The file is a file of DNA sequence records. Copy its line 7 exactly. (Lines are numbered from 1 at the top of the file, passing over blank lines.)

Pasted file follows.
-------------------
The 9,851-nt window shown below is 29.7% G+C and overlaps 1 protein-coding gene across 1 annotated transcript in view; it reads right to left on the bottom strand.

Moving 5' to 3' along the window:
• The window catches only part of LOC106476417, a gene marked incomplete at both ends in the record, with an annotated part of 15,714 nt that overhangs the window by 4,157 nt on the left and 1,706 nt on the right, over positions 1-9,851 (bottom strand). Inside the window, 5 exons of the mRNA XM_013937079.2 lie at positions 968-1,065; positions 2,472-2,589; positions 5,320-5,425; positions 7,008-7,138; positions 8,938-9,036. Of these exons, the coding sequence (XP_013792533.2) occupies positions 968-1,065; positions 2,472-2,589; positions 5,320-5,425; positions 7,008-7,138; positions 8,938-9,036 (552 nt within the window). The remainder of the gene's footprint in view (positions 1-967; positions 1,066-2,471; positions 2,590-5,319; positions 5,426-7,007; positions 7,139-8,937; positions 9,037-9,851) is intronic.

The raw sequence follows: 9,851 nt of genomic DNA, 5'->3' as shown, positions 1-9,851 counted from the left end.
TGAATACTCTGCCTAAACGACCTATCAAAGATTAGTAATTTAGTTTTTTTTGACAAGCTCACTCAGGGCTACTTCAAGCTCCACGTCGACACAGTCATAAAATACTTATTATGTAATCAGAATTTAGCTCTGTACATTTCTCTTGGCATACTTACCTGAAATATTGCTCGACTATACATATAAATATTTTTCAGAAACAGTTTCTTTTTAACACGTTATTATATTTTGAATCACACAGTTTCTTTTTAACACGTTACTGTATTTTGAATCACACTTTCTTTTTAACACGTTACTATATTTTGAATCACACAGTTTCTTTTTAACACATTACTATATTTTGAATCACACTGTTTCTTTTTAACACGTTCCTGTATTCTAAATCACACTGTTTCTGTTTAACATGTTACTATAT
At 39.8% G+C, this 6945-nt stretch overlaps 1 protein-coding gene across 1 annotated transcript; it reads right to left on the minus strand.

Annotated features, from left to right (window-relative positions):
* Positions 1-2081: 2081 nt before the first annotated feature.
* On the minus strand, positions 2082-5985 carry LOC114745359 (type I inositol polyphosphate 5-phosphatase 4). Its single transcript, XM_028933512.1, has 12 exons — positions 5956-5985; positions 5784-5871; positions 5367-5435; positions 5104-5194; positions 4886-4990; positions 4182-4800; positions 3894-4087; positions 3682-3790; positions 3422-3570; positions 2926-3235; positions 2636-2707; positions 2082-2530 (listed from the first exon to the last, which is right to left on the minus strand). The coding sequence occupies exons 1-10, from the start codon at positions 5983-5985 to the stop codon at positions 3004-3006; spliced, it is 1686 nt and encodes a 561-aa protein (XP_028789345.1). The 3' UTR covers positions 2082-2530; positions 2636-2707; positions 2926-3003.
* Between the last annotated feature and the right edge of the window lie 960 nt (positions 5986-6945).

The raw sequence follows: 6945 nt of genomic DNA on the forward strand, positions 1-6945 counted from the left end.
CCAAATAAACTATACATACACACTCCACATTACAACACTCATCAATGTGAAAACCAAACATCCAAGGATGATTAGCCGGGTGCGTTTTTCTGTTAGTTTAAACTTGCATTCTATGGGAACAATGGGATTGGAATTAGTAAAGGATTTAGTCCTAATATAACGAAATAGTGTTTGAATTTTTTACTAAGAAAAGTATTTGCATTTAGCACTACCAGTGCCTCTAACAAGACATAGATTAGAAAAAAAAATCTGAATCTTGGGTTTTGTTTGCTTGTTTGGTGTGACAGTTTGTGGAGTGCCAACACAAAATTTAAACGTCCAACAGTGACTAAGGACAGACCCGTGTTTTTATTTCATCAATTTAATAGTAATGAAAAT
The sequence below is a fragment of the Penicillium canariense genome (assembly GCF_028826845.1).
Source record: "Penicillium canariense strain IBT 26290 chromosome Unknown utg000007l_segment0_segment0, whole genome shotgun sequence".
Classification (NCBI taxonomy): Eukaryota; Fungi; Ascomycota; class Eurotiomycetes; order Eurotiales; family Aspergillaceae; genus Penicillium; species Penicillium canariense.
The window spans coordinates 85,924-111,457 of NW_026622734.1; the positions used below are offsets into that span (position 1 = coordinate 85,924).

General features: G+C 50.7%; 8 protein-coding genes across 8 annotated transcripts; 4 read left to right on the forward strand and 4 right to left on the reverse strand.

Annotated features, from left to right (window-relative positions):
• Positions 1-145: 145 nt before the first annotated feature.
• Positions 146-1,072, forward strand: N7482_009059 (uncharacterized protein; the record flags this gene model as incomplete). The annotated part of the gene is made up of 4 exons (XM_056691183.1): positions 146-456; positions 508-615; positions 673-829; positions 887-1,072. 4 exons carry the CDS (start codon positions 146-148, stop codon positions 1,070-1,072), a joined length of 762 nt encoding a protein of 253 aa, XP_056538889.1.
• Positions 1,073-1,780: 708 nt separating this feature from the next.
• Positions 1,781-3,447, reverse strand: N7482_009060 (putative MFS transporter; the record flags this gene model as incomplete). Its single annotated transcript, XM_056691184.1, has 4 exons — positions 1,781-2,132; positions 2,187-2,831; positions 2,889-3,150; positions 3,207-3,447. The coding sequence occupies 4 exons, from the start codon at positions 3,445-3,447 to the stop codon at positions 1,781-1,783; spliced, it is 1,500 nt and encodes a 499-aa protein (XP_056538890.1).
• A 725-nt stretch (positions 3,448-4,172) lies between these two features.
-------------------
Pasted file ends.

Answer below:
Annotated features, from left to right (window-relative positions):